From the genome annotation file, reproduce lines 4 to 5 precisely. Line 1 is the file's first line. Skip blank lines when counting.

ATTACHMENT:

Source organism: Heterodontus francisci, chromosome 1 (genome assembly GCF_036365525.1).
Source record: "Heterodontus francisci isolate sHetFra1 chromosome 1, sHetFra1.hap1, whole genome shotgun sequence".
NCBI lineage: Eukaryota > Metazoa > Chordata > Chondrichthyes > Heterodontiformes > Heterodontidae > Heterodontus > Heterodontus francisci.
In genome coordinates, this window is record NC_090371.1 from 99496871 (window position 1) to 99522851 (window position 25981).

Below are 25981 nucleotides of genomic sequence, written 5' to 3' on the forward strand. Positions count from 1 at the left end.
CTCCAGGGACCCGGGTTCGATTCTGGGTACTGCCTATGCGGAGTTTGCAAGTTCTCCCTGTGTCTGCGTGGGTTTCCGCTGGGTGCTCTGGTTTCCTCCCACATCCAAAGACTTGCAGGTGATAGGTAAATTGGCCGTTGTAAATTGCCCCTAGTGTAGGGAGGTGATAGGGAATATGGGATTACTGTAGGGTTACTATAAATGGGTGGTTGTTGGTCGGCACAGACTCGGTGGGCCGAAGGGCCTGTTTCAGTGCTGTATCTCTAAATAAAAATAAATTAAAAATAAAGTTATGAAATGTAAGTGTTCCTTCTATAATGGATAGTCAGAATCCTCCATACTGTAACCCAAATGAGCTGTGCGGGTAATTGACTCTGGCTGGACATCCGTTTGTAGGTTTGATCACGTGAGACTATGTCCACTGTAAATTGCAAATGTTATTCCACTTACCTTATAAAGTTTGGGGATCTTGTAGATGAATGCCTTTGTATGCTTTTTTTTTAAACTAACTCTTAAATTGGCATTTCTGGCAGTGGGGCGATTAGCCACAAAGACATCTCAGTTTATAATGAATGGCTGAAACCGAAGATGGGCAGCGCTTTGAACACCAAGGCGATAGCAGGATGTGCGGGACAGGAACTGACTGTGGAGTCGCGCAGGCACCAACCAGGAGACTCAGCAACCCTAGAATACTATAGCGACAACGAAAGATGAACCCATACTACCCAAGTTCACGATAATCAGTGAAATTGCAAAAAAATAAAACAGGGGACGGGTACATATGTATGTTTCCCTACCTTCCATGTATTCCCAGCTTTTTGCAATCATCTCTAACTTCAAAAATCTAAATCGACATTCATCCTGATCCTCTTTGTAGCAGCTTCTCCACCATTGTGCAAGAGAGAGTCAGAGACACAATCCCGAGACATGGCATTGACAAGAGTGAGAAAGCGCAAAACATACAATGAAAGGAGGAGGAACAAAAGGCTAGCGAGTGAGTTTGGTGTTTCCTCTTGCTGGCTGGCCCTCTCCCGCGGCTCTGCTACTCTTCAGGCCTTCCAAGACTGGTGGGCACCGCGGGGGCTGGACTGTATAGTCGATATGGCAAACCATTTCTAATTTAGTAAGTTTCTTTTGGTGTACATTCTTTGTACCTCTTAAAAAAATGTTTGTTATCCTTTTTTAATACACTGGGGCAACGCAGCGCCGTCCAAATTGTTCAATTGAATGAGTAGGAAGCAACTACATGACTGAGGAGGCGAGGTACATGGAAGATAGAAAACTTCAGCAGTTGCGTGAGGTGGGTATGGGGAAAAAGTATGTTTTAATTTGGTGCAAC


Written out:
In genome coordinates, this window is record NC_090371.1 from 99496871 (window position 1) to 99522851 (window position 25981).

Below are 25981 nucleotides of genomic sequence, written 5' to 3' on the forward strand. Positions count from 1 at the left end.